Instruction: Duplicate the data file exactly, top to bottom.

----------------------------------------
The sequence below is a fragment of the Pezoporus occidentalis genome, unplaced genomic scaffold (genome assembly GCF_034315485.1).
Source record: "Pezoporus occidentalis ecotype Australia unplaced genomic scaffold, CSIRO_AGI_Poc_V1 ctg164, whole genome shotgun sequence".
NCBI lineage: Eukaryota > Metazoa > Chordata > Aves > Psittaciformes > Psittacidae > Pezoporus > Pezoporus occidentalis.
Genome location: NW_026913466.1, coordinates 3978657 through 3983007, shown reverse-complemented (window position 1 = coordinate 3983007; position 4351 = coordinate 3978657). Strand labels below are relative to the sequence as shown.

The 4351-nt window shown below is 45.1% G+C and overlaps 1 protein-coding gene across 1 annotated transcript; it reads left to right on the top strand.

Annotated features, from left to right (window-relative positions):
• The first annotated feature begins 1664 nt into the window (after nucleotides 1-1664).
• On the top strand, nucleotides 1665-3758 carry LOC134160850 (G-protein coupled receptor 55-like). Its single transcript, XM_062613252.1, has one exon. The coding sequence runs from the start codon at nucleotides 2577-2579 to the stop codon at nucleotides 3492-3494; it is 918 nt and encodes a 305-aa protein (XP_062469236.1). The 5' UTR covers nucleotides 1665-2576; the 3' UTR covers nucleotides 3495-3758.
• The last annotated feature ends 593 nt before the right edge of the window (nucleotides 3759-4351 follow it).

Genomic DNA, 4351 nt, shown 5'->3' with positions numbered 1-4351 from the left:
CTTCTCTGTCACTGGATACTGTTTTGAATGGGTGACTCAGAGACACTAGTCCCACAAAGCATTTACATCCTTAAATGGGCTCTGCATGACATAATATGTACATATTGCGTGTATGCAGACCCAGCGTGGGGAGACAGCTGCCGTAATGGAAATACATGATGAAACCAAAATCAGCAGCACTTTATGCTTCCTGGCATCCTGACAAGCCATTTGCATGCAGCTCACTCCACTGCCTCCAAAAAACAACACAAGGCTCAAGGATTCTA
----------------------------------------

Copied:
The sequence below is a fragment of the Pezoporus occidentalis genome, unplaced genomic scaffold (genome assembly GCF_034315485.1).
Source record: "Pezoporus occidentalis ecotype Australia unplaced genomic scaffold, CSIRO_AGI_Poc_V1 ctg164, whole genome shotgun sequence".
NCBI lineage: Eukaryota > Metazoa > Chordata > Aves > Psittaciformes > Psittacidae > Pezoporus > Pezoporus occidentalis.
Genome location: NW_026913466.1, coordinates 3978657 through 3983007, shown reverse-complemented (window position 1 = coordinate 3983007; position 4351 = coordinate 3978657). Strand labels below are relative to the sequence as shown.

The 4351-nt window shown below is 45.1% G+C and overlaps 1 protein-coding gene across 1 annotated transcript; it reads left to right on the top strand.

Annotated features, from left to right (window-relative positions):
• The first annotated feature begins 1664 nt into the window (after nucleotides 1-1664).
• On the top strand, nucleotides 1665-3758 carry LOC134160850 (G-protein coupled receptor 55-like). Its single transcript, XM_062613252.1, has one exon. The coding sequence runs from the start codon at nucleotides 2577-2579 to the stop codon at nucleotides 3492-3494; it is 918 nt and encodes a 305-aa protein (XP_062469236.1). The 5' UTR covers nucleotides 1665-2576; the 3' UTR covers nucleotides 3495-3758.
• The last annotated feature ends 593 nt before the right edge of the window (nucleotides 3759-4351 follow it).

Genomic DNA, 4351 nt, shown 5'->3' with positions numbered 1-4351 from the left:
CTTCTCTGTCACTGGATACTGTTTTGAATGGGTGACTCAGAGACACTAGTCCCACAAAGCATTTACATCCTTAAATGGGCTCTGCATGACATAATATGTACATATTGCGTGTATGCAGACCCAGCGTGGGGAGACAGCTGCCGTAATGGAAATACATGATGAAACCAAAATCAGCAGCACTTTATGCTTCCTGGCATCCTGACAAGCCATTTGCATGCAGCTCACTCCACTGCCTCCAAAAAACAACACAAGGCTCAAGGATTCTA